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How to Make a Seed Starter Sun Box

By Karen Ellis ; Updated September 21, 2017

A seed starter sun box is the same thing as a cold frame. The only difference is that it’s used to start seeds early, protecting them from late frost. A cold frame is used to protect vegetable plants from early frost so they can be harvested later. The project starts with a wood-framed window salvaged from old buildings when they are replaced with modern, air-tight windows. They are available from building salvage dealers, building contractors or flea markets.

Measure the length of the window frame with a tape measure. Measure, mark and cut two pieces from the piece of lumber that are the same measurement, using a measuring tape, pencil and saw.

Attach a board on each side of the window frame with your drill, screwdriver attachment and 1 1/2-inch screws. Place the window flat on the work surface. Place a cut board on either side, on its long edge. Screw through the board and into the window frame on each side. Place a screw approximately every 4 inches.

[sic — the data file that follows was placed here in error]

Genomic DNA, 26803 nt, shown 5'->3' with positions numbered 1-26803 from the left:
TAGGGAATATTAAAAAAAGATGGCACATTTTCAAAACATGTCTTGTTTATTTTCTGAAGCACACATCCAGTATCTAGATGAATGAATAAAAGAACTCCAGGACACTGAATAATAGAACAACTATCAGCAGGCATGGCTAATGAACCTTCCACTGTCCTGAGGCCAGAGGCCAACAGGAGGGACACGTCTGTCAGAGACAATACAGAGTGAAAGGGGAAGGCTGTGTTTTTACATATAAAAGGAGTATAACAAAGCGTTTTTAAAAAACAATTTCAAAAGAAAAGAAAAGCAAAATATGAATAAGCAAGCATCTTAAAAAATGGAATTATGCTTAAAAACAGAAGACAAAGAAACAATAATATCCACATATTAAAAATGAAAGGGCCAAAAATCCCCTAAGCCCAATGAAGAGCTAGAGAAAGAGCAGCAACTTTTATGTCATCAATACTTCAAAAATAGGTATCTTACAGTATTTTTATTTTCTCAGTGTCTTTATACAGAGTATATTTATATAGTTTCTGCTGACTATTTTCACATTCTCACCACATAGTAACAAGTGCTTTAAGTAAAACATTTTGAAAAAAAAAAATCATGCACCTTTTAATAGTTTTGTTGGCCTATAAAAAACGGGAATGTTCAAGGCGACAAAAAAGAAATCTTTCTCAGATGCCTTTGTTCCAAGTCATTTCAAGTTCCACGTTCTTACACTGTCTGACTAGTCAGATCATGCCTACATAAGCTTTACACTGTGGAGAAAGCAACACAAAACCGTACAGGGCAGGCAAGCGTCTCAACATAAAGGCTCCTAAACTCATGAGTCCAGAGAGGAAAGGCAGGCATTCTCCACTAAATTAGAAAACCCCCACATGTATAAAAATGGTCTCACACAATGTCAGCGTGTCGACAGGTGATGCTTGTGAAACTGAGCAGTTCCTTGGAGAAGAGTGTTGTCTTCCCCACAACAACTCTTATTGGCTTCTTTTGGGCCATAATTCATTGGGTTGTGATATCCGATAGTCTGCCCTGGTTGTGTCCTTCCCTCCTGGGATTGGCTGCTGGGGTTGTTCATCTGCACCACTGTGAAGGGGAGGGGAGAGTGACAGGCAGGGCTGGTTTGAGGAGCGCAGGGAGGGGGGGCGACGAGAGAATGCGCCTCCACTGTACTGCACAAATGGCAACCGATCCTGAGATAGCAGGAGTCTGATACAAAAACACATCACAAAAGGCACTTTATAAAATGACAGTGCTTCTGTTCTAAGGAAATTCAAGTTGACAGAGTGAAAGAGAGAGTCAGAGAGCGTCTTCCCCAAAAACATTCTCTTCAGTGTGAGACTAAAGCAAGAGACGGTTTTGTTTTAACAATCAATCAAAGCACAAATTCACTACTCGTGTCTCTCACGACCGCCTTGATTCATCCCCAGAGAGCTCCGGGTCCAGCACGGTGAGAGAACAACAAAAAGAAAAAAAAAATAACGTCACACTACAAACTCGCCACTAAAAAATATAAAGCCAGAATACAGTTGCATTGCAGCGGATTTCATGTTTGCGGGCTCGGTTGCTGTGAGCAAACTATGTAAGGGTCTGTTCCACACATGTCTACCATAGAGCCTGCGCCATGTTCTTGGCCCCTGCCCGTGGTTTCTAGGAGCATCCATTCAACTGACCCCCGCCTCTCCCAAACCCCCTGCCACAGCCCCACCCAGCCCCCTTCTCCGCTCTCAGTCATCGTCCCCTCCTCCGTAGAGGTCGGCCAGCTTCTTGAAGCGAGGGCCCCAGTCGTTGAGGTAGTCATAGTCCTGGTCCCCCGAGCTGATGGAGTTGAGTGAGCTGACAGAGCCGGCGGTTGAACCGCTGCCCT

Measure the width of the window frame, which now includes the 1 inch of each attached board. Measure, mark and cut two boards from the remaining piece of lumber.

Lay one of these cut pieces, on the long edge, on either side of the width of the frame. Use the drill and attachment to screw them onto the frame and ends of the first boards.

Place your pre-seeded containers in a sunny area of the garden. Place the seed starter sun box over the top. During the warmest part of the day, prop up one side of the box, with a couple of stacked scrap boards from your project, after seedlings have appeared. This will allow needed air flow for a few hours a day.


Things You Will Need

  • Wood-framed window
  • Tape measure
  • Pencil
  • Lumber, 1 inch thick and 10 inches wide
  • Saw
  • Drill and attachments
  • 1½-inch screws


  • To create a cold frame for taller vegetable plants, use 12- or 14-inch-wide lumber. This will give the mature plant more space. The taller cold frame can still be used as a seed starter the next spring.
  • If outdoor temperatures are expected to dip below 20 degrees Fahrenheit, cover the seed starter sun box with burlap or a blanket. Remove it when the temperature rises again.

About the Author


Karen Ellis has been a full-time writer since 2006. She is an expert crafter, with more than 30 years of experience in knitting, chrocheting, quilting, sewing, scrapbooking and other arts. She is an expert gardener, with lifelong experience. Ellis has taken many classes in these subjects and taught classes, as well.